Shortlisted for The Guardian Children’s Fiction Prize 2016, The Bone Sparrow is newly released in paperback. It’s the story of Subhi, a boy who was born in a refugee camp. He has never seen the ocean or the mountains. But he knows that someday he will. As soon as his dad comes for him. The global refugee crisis is one of the biggest stories of our time, making this a timely and illuminating read. Based on verified reports of life in refugee camps, this lyrical and moving story aims to show our children the humanity behind the refugee label.
This beautiful book is the very first story in the famous and beloved Moomins saga. With the Moominland exhibition at London’s Southbank Centre, and an upcoming retrospective of Tove Jansson’s art, it’s the perfect opportunity to rediscover their magic.
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The White Tower tells the story of Livy, a lonely, bereaved girl, trembling on the edge of adolescence. When her father becomes the librarian at ancient, hallowed Temple College, Livy is granted a scholarship there. A marvellous tale of alchemy, magic, and villainy unfolds.
Charlie lives in Little Town, under a corrupt and repressive regime. His friend, Pavel, is a refugee from hostile, neighbouring Old Country. When the inevitable bombs come, the boys are drawn into a chain of dark and traumatic events, that threatens not only their friendship, but also life itself. This isn’t a book I’d ordinarily be drawn to but I feel rewarded for stepping outside my comfort zone.
Double Down is Book 11 in the global franchise that the Diary of a Wimpy Kid series has become. Presented as part text, part cartoon, it’s the very amusing and irreverent diary of 12-year old Greg Heffley. In this instalment, Greg’s mum sets about ‘improving’ his mind. She gives him $20 to spend at the school book fair.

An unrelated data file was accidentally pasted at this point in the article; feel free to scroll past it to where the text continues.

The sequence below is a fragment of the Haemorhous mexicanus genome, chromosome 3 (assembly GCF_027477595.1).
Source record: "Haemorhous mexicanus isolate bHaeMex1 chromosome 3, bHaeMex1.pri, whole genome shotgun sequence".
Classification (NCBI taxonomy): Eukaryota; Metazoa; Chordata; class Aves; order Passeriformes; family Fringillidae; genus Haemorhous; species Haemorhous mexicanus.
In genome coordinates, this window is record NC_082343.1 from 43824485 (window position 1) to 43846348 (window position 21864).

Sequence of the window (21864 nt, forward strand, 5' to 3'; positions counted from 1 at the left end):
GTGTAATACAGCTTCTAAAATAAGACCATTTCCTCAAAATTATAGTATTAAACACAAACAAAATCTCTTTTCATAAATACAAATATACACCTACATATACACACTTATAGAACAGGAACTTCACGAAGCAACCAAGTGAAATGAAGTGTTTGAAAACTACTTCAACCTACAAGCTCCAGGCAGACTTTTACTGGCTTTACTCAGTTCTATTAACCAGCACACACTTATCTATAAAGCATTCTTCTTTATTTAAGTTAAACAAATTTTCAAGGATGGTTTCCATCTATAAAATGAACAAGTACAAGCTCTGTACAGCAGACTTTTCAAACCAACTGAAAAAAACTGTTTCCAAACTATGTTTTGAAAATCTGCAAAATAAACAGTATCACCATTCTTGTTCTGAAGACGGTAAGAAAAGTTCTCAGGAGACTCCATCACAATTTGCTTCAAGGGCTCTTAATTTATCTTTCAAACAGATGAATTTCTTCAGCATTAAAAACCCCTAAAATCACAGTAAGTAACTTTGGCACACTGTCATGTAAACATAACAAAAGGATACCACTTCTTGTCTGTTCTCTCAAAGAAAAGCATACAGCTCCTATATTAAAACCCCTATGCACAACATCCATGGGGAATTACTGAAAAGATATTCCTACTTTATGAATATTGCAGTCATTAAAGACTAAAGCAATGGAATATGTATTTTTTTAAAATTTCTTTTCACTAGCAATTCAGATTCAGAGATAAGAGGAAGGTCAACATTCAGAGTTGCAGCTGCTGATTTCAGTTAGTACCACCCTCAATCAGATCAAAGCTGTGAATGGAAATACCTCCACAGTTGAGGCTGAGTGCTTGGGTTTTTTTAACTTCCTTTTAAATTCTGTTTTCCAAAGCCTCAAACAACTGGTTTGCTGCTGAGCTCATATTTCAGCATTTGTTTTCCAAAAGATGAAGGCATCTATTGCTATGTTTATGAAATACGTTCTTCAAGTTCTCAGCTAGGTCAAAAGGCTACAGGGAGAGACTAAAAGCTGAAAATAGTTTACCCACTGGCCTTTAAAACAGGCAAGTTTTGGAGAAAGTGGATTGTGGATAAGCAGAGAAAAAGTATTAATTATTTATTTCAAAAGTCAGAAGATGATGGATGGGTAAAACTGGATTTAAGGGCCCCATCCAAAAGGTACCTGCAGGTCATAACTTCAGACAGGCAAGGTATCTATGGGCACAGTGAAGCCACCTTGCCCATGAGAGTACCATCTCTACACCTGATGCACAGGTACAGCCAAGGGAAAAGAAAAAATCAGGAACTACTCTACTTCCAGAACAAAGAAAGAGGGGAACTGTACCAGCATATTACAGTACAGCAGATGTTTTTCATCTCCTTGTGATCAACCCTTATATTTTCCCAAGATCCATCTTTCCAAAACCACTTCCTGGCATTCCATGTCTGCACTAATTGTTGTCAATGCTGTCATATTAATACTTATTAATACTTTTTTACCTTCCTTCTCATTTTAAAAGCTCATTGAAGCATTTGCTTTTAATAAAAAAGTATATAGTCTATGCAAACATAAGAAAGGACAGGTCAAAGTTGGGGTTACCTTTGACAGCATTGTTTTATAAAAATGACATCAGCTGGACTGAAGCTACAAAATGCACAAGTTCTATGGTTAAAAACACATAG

New Guard is the seventeenth book in the exhilarating CHERUB series by Robert Muchamore. Aimed at young teenagers, these books are ideal for parents who struggle to keep their boys reading. While it seems regressive to talk about ‘boys’ books and ‘girls’ books, in my experience, teenagers tend to split into these camps. And frankly, whatever it takes to kickstart the reading habit has got to be worth a shot!
For parents looking to inspire young daughters, this book is a joy. It celebrates the lives and achievements of various women over the ages, not only those with trailblazing careers but also those women whose principled actions changed society. Rosa Parks’ dignified stand against racial segregation is one example, also Emmeline Pankhurst, the formidable suffragette, who happens to be a distant relation of this book’s author, Kate Pankhurst.
A short but interesting autobiography of a privileged girl in Beijing who’s life is thrown into turmoil by the Cultural Revolution and the ‘Great Leap Forward’. A simple read with good insight into China in the early 70s. A must for young history lovers, to be enjoyed more for content than style.
To touch once again on perhaps the most popular romantic Young Adult novels of our day, Twilight; this is Bella Swan’s favourite book. From the brooding, mysterious and ghostly beginning, to the cruel and dreadful end, it is a book that wraps you with the howling wind and the desolation of the wild Yorkshire moors. The more beautiful, poetic, and romantic of the classic novels, I remember Wuthering Heights as the indisputably favourite – particularly when I wanted to absorb myself in the drama of being a teen! With its dramatic setting, including a perennially louring sky (“a perfect misanthropist’s heaven”), a pervasive sense of the impending and inevitable tragedy, and the desperate (both unrequited and requited) love stories, it is not surprising that it resonates with teenage angst.
A wonderful experience also in the audio version, with some excellent recordings by Juliet Stevenson, Patricia Routledge, Michael Kitchen respectively and one with both by Janet McTeer and David Timson, to name but a few. Sample Versions Here
A contemporary of Thackeray, Trollope, Dickens and George Eliot, Wilkie Collins was not only at the forefront of the detective novel (The Moonstone) but, as the hugely successful author of mystery and the sensational novel, he was also the celebrity of the time.
Lesser known, but much like its more famous sibling The Woman in White, the story revolves around the tangled threads of identity and destiny (though less saccharine than Collins’ The Two Destinies). Throw in a handful of revenge, and a femme fatal, and this thrilling nineteenth century ‘bestseller’ is hard to put down.
On an aside: The Woman in White is fantastic too and one of my favourites – read to perfection by Ian Holm. Sample Audible Here